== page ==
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Friday, March 24 - 2023 Week 12
A vision of your week flashing by in front of your eyes…
☀️A Twenty Year Vision
In her seminal essay, “The Lost Tools of Learning,” Dorothy Sayers concluded that “The sole true end of education is simply this: to teach men how to learn for themselves.” She wrote that 76 years ago, and if we've learned anything since then it sure isn’t obvious.
By “education” Sayers had in mind something similar to our K-12 schools. I virtually wasted my own K-12 years, but the intensity of my concern for education has exponentially grown since I graduated high school. Some readers of the Sun know this already (because they know me), but I've been investing in a local school as one of the founding board members and as a part-time teacher for the last eleven years. Ours is a member school in the Association of Classical and Christian Schools, which is nearing 500 member schools worldwide. The ACCS was founded to implement Sayer's insights and teach students to be lifelong learners.
The Sun posts about education issues somewhat regularly. We even started what was to be a series of posts about how to renew (or probably more like Gut & Rebuild) education in Marysville; maybe we'll be able to pick up that #2 pencil again. But I haven't written about our school in particular because the Sun is for the city. That said, our school experienced something last summar that has given me a statewide educational goal.
Our school doesn't take any money from the government. None. Not in any form. $0.00 from local, from state, or from federal sources. Our families pay tuition, which means they are paying for education twice, their tuition and their property taxes and excess levies which go to public schools. But our private school doesn't ask for or get anything from the state. That's on purpose. We are not impressed by their performance when it comes to schooling. We are not amenable to their anthropology and sociology. We are concerned with actual science, starting with XY and XX (let alone the immorality of making X-rated material part of the curriculum). We have high expectations and we work hard—board and teachers and students and parents—to make progress.
But in WA State parents cannot decide to make a school for themselves without the State Board of Education's permission. Getting “approved” is not just an intrusive and annoying process, it's not even due process. Regardless of what they claim, the state does not give parents rights to educate their own kids. When it comes to our educational lives, liberty, and property, the “our” in the first part of this sentence are families not the government. Yet the current law requires an annual certificate of compliance with the state’s standards.
Last summer the State Board of Education informed us that we must submit to their requirements. While researching our options of response, the best legal counsel we received was as follows: if we don't want the state's approval to operate as a private school, we need to change the law so that no private school in WA needs the state's approval.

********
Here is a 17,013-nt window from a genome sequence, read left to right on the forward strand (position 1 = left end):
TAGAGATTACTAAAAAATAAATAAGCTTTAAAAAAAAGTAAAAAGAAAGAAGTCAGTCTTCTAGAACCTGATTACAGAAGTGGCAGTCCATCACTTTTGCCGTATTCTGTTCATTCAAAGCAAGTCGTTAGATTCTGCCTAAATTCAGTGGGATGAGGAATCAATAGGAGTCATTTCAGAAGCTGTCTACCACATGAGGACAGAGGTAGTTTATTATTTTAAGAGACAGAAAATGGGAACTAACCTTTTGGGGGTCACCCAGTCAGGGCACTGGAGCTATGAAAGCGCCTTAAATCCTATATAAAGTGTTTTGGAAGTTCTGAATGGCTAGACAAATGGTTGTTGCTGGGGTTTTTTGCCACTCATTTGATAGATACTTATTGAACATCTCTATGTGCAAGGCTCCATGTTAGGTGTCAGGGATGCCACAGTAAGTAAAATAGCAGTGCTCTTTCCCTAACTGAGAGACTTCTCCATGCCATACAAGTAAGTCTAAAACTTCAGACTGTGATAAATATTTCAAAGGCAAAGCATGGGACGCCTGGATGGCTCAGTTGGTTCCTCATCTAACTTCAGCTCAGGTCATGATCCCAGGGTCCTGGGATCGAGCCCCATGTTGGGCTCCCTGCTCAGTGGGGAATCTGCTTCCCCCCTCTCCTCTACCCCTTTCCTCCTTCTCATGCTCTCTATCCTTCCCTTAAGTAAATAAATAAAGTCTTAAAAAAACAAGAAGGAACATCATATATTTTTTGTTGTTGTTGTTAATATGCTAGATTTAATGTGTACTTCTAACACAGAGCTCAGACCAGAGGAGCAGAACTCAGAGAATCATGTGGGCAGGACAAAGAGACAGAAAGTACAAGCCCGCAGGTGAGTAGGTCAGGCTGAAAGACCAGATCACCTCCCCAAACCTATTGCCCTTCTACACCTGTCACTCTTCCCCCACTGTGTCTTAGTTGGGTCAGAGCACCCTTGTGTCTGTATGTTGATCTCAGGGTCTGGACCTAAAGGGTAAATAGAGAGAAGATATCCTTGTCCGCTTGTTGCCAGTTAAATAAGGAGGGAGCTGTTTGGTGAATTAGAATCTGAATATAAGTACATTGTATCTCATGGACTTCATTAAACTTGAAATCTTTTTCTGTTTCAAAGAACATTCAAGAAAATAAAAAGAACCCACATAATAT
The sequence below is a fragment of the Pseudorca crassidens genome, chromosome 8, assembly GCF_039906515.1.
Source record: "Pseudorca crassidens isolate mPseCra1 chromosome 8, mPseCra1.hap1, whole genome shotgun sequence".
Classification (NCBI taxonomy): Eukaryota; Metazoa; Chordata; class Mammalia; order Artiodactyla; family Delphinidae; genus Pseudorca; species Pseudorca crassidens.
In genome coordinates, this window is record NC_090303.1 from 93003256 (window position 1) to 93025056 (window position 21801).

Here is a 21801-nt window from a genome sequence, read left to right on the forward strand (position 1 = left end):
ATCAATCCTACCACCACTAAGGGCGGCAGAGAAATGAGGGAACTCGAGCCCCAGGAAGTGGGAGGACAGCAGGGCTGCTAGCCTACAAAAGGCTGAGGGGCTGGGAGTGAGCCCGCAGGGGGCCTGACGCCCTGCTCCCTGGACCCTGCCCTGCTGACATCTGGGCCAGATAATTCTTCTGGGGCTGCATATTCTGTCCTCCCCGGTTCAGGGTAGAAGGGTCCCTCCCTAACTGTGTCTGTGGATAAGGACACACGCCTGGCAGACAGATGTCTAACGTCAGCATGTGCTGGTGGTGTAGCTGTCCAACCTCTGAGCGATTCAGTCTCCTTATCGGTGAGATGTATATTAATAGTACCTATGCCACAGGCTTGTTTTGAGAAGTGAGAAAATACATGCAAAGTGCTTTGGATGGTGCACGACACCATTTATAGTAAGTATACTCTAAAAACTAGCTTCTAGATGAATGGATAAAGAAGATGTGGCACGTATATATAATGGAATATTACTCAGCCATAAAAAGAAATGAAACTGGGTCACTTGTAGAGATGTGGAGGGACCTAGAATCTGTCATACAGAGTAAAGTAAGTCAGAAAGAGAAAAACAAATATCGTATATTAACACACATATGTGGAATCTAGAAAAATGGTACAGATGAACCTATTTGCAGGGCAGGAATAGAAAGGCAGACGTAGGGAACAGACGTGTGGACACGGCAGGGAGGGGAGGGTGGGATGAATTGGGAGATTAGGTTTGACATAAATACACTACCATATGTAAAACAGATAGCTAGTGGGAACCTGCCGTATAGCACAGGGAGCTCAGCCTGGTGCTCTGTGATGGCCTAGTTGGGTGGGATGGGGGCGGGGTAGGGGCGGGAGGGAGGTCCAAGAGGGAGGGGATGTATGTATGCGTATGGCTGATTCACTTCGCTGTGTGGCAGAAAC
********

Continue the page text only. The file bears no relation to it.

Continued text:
So why not?
I've got a vision to get the law changed in 20 years. The timing is so that maybe I’ll get to see it in my lifetime, but the goal is for everyone’s benefit, including future generations.
Perhaps the thing going for us above all is that the government schools are atrocious. They're not safe. They're not successfully transferring learning, or the skills to learn how to learn. They'd be mad at Sayer’s mission of teaching “men” (how gender-insensitive!) how to learn, even though she was a woman.
That said, the Washington Education Association is the state's largest labor union and a powerful lobby in Olympia. They are committed to themselves, to their money. Poor test scores don’t discourage them but actually encourage them to ask for more money. They’ve learned that failure gets better financing.
It's going to be fun, right? Fun probably isn't the right word, but right is. It's also going to take some invested people. I figure we’ll need a new governor, a new set a judges at a variety of levels, and an entirely different set of legislators. We’ll probably need a Christian attorney who cares and who can help navigate the nitty-gritty. Come to think of it, it’ll probably take a whole team of them.
Is this the best way to bless Marysville? It’s only part of a larger project, but if we've learned anything, it sure won't hurt.
☀️Some Sooner Than Later
The Raggant Fiction Festival is tomorrow, March 25, with registration starting at 8:30am. Some walk-up tickets will be available to purchase, so get there early if you missed the online deadline.
Coffee Klatch with Mayor Nehring - Monday, April 10.
Marysville Presents: Growing Flowers in the Pacific Northwest - two different events, Sustainable Beekeeping on Tuesday, April 11, 6:30pm and the actual Growing Flowers on Tuesday, May 16, 6:30pm, both at the Marysville Opera House. See the Facebook event page for more info.
Not everything grows on trees, but maybe more things than you’d think.